At most, canvassing for Mandela in white South Africa was symbolic. With whites just four percent of the electorate, an ANC landslide was all but inevitable. However the ANC, true to its proud non-racial history, wanted a mandate that was not polarized by race. They wanted a non-racial consensus which meant as much of the white vote as they could get. So I cut classes, tied back my long hair and went door to door in my neighborhood to try persuade nervous whites to vote for the ANC, to vote their hopes, not their fears, as the poster said. I had to do something. Since the release of Mandela, the "struggle" had moved from the streets to the boardroom. White activists called it "post apartheid blues" with bitter irony. I wonder what we'll all do when Obama moves into the White House and stops emailing us?

Leaving the Bristol office with our list of names and addresses, we were given two key pieces of advice:

1) Never, ever, leave literature in people's mailbox. Don't open their mailbox. Interfering with the mail is a Federal offense.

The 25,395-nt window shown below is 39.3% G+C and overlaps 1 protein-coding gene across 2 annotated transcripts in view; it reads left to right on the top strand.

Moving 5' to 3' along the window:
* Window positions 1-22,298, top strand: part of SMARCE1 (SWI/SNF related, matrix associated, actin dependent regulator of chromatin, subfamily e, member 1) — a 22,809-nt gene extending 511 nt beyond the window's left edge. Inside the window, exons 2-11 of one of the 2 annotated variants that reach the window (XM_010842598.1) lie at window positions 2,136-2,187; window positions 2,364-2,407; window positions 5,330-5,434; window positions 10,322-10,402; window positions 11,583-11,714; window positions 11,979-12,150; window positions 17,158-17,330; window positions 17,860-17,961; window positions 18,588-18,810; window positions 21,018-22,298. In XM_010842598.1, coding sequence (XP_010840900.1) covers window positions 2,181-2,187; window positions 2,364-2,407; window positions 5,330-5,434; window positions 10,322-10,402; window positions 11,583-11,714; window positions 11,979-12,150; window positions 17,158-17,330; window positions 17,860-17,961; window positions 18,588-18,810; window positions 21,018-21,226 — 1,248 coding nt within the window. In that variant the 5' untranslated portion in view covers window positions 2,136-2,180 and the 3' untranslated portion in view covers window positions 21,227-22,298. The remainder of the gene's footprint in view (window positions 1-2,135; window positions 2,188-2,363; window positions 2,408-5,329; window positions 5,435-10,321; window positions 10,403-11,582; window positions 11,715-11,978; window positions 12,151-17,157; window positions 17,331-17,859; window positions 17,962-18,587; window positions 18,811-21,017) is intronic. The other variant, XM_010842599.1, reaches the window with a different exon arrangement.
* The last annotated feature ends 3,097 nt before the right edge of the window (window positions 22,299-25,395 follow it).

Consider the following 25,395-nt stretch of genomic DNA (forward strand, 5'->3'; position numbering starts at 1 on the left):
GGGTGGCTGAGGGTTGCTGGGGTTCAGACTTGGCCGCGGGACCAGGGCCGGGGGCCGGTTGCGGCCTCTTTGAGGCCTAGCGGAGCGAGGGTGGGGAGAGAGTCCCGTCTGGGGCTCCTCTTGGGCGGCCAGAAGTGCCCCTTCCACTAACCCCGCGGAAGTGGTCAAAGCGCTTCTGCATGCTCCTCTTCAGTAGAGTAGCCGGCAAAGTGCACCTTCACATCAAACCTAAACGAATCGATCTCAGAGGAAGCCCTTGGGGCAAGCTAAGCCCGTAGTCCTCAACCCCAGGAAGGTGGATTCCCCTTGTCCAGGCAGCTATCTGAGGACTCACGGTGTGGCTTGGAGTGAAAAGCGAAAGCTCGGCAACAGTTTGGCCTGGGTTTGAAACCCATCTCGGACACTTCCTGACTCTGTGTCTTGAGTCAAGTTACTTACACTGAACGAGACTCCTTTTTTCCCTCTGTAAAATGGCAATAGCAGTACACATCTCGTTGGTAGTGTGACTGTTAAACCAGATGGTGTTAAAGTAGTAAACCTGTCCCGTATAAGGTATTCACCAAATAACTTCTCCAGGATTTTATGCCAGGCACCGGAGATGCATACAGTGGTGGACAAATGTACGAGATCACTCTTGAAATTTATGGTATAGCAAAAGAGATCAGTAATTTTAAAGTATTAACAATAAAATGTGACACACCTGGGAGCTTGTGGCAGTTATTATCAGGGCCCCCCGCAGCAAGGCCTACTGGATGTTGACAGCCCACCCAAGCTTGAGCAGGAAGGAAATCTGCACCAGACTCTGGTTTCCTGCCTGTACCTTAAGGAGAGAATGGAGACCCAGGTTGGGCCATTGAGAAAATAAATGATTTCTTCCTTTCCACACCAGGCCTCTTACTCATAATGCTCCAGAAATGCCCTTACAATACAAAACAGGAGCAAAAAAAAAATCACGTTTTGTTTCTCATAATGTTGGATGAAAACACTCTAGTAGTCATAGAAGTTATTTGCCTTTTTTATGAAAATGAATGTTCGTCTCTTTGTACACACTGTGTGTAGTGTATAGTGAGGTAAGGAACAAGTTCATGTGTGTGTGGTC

2) And never engage a McCain/Palin supporter. As soon they identify themselves as such, the correct response is: Thank you for your time. Enjoy your afternoon."

We needn't be concerned, we were told. Bristol had always voted overwhelmingly Democrat.

"What if someone says they're not voting for him because he's black?" someone asked.

The freshly-shaved face of the young man training us froze in a rictus. "Don't engage them. Mark your sheet and move on, okay?"

"Is there a block for "racist?"

"Mark them a McCain supporter!," someone shouted.

The supervisor was calm. "Just check the "Other" box." Other indeed.